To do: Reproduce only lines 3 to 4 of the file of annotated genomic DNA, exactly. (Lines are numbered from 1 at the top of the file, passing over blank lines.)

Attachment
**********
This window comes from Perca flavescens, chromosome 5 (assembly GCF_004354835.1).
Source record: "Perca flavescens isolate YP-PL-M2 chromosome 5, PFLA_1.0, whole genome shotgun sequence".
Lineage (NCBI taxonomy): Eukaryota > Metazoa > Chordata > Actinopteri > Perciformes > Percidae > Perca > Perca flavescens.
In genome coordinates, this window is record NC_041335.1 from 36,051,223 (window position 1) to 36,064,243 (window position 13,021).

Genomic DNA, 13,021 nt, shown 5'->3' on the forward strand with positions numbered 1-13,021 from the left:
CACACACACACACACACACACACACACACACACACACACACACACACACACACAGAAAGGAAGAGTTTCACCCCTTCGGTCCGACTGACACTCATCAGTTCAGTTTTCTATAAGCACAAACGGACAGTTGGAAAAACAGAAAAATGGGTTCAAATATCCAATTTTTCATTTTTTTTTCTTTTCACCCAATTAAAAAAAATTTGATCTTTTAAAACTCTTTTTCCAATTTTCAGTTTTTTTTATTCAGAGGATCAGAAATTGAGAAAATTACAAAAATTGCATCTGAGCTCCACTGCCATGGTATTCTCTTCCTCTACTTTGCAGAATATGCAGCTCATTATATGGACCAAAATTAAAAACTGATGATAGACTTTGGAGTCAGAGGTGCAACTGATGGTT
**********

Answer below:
Lineage (NCBI taxonomy): Eukaryota > Metazoa > Chordata > Actinopteri > Perciformes > Percidae > Perca > Perca flavescens.
In genome coordinates, this window is record NC_041335.1 from 36,051,223 (window position 1) to 36,064,243 (window position 13,021).